Sometimes a person in a professional disability situation needs certain measures to achieve their full potential at work. It may be their workstation setup, schedule, etc. Usually, these measures cost nothing or very little and are easy to implement.
Although measures are important, we ought to remember the role everyone plays in the employment success of a person in a professional disability situation. Each person, including the most autonomous benefits from family support and encouragement (under the guidance of a motivated employment counselor of course), as well as from an employer who is willing to do things a little differently from time to time and new coworkers who are open and curious, etc.
Everyone who participates in an individual’s employment project can really influence their success, because integrating into a new job involves more than just integration. Adapting to new tasks and working conditions is only the tip of the iceberg when it comes to the changes experienced by a new hire. Indeed, a person must simultaneously integrate a new transportation route, work team and corporate culture. Furthermore, they must get to know their new bosses and partners and sometimes customers. In short, they have to adjust to several new relationships. When the fit works, other people are included in the life of the new employee and vice versa, creating a reciprocal dynamic.
Empowering persons with disabilities and ensuring inclusiveness and equality, the theme of the International Day of Disabled Persons never happens without others. Even if a workstation is perfectly customized to a person’s specific needs, the risk of difficulties or even failure during integration remains if they face relational obstacles; from the moment they leave the house for work until they return home. Will new coworkers be welcoming and include them in conversations during breaks? Will someone take the time to teach them the tasks required? Will other transit users give up their seats on the bus without grumbling?
I am convinced that quality human relationships encourage, among other things, the employment integration of people with disabilities. However, the positive or negative impact of other humans in an employment integration process is qualitative, subjective and very difficult to determine through analysis and more a matter of a case by case basis. Therefore, it’s difficult to handle the factor directly and control its impact; however, the support of employability professionals helps create balanced relationships at work. I believe that every person, including professionals working for the employment integration of people with disabilities, regardless of their social status can contribute uniquely to the employment integration of people with disabilities.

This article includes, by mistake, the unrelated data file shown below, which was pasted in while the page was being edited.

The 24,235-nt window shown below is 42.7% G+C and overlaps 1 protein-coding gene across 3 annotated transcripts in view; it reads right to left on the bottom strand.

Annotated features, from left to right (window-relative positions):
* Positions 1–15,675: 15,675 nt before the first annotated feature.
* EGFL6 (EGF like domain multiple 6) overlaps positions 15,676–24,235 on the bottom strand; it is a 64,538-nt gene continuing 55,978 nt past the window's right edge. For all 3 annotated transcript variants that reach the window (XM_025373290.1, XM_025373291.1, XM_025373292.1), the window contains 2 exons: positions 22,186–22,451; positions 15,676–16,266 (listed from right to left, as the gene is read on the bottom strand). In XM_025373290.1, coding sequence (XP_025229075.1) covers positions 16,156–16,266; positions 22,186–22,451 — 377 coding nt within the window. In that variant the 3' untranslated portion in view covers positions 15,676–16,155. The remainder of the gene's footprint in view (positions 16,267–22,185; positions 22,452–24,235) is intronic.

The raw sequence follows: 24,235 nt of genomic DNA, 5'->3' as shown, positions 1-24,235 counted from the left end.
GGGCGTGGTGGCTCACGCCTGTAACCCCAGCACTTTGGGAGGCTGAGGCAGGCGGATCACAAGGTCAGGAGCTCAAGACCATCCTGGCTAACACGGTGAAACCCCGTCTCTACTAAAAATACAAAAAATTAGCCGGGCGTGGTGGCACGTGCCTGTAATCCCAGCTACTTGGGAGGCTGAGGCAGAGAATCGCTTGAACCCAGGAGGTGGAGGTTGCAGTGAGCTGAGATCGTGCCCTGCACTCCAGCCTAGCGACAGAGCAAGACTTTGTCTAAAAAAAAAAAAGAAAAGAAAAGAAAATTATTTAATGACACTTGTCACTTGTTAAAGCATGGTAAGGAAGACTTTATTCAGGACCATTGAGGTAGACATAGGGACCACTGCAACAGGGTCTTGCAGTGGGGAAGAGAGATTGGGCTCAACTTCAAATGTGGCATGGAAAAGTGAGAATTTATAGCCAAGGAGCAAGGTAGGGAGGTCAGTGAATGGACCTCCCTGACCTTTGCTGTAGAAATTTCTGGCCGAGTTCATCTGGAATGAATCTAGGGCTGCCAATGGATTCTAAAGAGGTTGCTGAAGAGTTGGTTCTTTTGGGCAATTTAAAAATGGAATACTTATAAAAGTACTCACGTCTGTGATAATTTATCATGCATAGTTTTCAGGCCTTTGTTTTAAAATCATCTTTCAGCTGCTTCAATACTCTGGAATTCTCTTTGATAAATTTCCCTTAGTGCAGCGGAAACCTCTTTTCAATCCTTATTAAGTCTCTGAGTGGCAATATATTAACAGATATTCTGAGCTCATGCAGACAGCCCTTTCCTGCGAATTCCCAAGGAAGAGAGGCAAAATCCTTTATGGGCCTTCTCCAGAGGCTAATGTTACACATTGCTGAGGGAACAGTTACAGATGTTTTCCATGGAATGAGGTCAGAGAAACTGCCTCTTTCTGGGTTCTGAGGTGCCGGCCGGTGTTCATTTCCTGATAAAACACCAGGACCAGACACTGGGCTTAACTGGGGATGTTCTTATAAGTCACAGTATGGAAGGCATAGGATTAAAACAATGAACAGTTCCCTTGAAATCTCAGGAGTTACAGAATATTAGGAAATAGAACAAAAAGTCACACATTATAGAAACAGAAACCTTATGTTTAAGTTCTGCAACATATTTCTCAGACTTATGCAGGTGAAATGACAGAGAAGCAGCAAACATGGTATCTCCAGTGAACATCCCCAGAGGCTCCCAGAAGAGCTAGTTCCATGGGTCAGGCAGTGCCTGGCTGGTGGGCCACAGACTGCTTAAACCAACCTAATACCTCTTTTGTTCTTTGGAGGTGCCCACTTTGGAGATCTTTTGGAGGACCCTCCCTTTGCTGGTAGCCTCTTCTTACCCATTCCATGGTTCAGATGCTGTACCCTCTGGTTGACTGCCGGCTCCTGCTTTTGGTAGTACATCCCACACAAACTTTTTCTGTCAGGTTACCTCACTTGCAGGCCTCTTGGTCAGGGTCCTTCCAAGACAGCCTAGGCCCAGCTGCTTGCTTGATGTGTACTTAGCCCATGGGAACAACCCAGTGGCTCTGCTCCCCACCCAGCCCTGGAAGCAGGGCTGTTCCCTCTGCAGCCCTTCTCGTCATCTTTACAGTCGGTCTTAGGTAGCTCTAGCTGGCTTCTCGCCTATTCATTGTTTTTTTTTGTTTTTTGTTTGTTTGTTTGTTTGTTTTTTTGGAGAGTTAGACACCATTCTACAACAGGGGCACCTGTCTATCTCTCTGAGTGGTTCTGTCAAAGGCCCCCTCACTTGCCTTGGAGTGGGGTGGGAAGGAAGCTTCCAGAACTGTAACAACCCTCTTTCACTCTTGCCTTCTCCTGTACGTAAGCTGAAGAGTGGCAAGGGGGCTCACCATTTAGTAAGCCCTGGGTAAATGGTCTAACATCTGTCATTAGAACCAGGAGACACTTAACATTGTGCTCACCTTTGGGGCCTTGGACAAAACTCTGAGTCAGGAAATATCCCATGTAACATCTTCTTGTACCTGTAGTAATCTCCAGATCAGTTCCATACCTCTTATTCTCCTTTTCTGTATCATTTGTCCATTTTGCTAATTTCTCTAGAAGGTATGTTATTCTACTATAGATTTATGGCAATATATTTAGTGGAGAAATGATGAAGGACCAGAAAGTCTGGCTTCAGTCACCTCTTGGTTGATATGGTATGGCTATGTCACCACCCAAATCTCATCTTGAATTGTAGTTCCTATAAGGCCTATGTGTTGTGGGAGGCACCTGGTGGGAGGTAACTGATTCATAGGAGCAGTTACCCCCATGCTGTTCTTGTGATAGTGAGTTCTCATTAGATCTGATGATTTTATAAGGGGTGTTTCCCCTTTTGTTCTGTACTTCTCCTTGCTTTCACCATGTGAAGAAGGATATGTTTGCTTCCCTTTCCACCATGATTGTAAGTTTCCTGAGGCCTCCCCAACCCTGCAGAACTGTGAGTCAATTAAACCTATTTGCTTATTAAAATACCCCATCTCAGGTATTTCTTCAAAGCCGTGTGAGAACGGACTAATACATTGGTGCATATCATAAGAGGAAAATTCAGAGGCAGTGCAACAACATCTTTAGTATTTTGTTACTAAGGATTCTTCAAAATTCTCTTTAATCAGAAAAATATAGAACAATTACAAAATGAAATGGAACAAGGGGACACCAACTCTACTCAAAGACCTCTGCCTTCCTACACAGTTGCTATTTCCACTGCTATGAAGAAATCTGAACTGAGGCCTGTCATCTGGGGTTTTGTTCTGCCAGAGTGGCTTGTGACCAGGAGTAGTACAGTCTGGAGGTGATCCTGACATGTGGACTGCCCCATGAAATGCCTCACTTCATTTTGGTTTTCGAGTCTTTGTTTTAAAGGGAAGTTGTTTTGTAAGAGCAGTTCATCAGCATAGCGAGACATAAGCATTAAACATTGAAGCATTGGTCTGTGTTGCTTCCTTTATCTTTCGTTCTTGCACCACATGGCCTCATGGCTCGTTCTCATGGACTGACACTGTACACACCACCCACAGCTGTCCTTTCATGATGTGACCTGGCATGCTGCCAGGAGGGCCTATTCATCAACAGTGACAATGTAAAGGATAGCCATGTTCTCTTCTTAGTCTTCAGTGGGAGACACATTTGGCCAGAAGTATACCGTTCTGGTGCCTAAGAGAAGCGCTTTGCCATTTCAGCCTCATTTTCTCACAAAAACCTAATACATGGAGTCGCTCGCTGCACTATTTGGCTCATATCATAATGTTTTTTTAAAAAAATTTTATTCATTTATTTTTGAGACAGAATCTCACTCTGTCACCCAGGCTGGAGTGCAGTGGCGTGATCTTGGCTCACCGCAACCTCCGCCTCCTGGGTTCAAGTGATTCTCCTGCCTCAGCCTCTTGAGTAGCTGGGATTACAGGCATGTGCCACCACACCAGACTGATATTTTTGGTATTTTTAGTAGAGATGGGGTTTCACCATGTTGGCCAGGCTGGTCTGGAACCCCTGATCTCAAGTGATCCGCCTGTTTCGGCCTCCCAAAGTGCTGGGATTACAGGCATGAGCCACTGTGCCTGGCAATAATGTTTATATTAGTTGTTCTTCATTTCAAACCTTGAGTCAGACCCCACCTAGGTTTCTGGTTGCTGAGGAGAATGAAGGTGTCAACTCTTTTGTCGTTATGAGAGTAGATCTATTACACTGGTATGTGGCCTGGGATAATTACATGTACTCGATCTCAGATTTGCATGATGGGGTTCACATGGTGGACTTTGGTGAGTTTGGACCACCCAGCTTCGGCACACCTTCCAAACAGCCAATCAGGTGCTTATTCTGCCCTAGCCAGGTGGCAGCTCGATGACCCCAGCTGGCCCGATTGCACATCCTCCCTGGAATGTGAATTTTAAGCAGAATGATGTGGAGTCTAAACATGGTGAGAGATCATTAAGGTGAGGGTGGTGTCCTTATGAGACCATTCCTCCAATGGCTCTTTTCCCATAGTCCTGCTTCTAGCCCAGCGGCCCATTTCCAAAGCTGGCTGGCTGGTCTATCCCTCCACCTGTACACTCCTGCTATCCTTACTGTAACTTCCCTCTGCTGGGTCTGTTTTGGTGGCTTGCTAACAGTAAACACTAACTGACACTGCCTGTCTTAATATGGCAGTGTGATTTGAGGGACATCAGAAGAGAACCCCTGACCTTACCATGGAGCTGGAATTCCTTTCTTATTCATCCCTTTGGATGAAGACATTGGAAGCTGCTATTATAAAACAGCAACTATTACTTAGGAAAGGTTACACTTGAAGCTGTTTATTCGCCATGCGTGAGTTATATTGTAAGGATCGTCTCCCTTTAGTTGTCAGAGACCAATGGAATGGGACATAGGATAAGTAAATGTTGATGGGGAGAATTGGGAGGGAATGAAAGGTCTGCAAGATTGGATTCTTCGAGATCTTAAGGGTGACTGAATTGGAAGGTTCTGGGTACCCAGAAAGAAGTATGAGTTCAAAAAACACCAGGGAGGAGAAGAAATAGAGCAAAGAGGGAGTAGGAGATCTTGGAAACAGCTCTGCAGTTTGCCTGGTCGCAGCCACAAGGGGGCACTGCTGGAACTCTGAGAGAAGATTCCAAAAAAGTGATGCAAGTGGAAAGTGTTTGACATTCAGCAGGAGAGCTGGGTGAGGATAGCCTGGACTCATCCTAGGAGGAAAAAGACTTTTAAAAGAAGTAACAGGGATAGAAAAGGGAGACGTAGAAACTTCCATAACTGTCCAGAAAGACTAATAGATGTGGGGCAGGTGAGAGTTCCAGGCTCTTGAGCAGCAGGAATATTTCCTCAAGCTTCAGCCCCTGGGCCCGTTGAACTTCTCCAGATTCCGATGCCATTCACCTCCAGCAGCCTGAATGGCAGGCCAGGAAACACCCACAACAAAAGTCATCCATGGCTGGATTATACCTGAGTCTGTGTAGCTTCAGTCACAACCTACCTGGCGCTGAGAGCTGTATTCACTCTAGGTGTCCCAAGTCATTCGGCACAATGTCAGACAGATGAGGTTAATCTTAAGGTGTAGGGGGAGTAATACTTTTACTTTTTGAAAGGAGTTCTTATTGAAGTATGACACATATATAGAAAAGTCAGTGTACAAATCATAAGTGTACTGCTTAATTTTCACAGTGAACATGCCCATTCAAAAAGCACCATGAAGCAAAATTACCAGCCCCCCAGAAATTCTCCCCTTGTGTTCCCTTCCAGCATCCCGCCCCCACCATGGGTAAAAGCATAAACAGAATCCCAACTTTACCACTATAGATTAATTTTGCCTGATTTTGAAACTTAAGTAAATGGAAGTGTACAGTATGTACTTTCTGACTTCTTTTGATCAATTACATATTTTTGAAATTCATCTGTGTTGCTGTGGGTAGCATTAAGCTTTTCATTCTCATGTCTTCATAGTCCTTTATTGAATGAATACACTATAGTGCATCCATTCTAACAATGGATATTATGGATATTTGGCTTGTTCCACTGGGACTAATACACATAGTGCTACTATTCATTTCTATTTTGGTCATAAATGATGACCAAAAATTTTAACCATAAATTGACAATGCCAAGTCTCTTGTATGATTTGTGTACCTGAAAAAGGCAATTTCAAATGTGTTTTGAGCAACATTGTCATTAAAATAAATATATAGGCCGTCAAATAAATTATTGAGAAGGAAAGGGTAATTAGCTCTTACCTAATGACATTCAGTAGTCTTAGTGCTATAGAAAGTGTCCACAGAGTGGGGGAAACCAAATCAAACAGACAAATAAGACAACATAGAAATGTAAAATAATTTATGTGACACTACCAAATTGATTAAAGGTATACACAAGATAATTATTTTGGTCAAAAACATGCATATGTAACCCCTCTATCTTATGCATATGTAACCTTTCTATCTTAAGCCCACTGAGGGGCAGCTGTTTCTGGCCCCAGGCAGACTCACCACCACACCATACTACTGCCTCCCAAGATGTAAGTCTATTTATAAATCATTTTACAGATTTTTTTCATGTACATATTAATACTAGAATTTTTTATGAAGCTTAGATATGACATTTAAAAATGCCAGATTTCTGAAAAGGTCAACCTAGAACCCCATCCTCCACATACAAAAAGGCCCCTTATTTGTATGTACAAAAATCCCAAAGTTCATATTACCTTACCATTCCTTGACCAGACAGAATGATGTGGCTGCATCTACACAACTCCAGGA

Our words and actions influence the people around us just as much as our inaction and silence. I think everyone has the capacity for empathy and genuine caring; they are not reserved to people who are predisposed. They are learned in early childhood, and we must practice them throughout our lives to develop them. However, our level of openness and our environment can influence our ability to be open with others. For example, when we are with people who show kindness, we tend to do the same. Just think of how the sight of someone smiling gives us permission to smile. Thus, when we give to others, others give back to us in one form or another. However, it’s not always easy to have a positive attitude daily. Everywhere, we are expected to perform, both in the workplace and our personal lives. In the heat of the moment, due to these expectations, we place pressure on ourselves and cross out items on do lists that grow constantly. How do we stay in touch with what really matters? I must confess that I’m imperfect and that I don’t always do the things that cost so little, but could make a huge difference in someone else’s life. I know extremely well that when I do it, I feel good and reap a huge reward. Although we may feel guilty or defensive about not always being our best, it’s better to admit that sticking to our values requires a lot of effort. In the end, we are responsible for our attitudes and behaviors nonetheless. I think by accepting personal responsibility, we rediscover the power to be actors of change in our lives and that of others, living better together.
I want to live in an inclusive world where everyone has the opportunity to reach their potential. You may share the dream, but you may not know how to attain it. I often feel confused about the subject. I think that the first step would be in Gandhi’s famous words: “Become the change we want to see in the world”.
The most beautiful measures in employment integration are also fragile, unstable and difficult to plan, but they are just as surprising, touching and incredibly helpful. They are a simple smile, a helping hand and an invaluable adaptation. We have the power to deploy them in our lives and the lives of others by improving our capacity for empathy and kindness.
A collaboration of Ève Dupuis, Project Officer, SPHERE
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